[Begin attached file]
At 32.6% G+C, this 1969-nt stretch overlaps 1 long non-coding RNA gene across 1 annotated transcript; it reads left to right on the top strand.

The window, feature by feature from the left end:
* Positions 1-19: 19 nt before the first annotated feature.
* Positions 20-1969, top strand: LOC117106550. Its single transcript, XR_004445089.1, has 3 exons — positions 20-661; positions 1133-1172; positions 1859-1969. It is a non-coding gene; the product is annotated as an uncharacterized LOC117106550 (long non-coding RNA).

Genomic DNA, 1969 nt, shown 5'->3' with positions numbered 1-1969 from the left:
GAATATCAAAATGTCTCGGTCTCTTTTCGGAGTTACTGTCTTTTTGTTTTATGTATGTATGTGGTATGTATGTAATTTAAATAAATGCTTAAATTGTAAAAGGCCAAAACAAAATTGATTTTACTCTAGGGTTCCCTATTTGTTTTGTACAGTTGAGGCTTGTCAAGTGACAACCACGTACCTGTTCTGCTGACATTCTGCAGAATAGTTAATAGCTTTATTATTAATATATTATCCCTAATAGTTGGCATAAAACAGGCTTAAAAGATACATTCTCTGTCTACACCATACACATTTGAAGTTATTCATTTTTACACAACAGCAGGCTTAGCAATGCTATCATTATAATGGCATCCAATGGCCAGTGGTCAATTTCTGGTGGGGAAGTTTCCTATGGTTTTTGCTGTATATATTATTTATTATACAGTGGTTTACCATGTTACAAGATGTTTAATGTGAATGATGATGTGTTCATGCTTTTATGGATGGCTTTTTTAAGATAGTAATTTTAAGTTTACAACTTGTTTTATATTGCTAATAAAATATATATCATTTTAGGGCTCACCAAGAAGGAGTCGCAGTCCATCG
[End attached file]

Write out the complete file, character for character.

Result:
At 32.6% G+C, this 1969-nt stretch overlaps 1 long non-coding RNA gene across 1 annotated transcript; it reads left to right on the top strand.

The window, feature by feature from the left end:
* Positions 1-19: 19 nt before the first annotated feature.
* Positions 20-1969, top strand: LOC117106550. Its single transcript, XR_004445089.1, has 3 exons — positions 20-661; positions 1133-1172; positions 1859-1969. It is a non-coding gene; the product is annotated as an uncharacterized LOC117106550 (long non-coding RNA).

Genomic DNA, 1969 nt, shown 5'->3' with positions numbered 1-1969 from the left:
GAATATCAAAATGTCTCGGTCTCTTTTCGGAGTTACTGTCTTTTTGTTTTATGTATGTATGTGGTATGTATGTAATTTAAATAAATGCTTAAATTGTAAAAGGCCAAAACAAAATTGATTTTACTCTAGGGTTCCCTATTTGTTTTGTACAGTTGAGGCTTGTCAAGTGACAACCACGTACCTGTTCTGCTGACATTCTGCAGAATAGTTAATAGCTTTATTATTAATATATTATCCCTAATAGTTGGCATAAAACAGGCTTAAAAGATACATTCTCTGTCTACACCATACACATTTGAAGTTATTCATTTTTACACAACAGCAGGCTTAGCAATGCTATCATTATAATGGCATCCAATGGCCAGTGGTCAATTTCTGGTGGGGAAGTTTCCTATGGTTTTTGCTGTATATATTATTTATTATACAGTGGTTTACCATGTTACAAGATGTTTAATGTGAATGATGATGTGTTCATGCTTTTATGGATGGCTTTTTTAAGATAGTAATTTTAAGTTTACAACTTGTTTTATATTGCTAATAAAATATATATCATTTTAGGGCTCACCAAGAAGGAGTCGCAGTCCATCG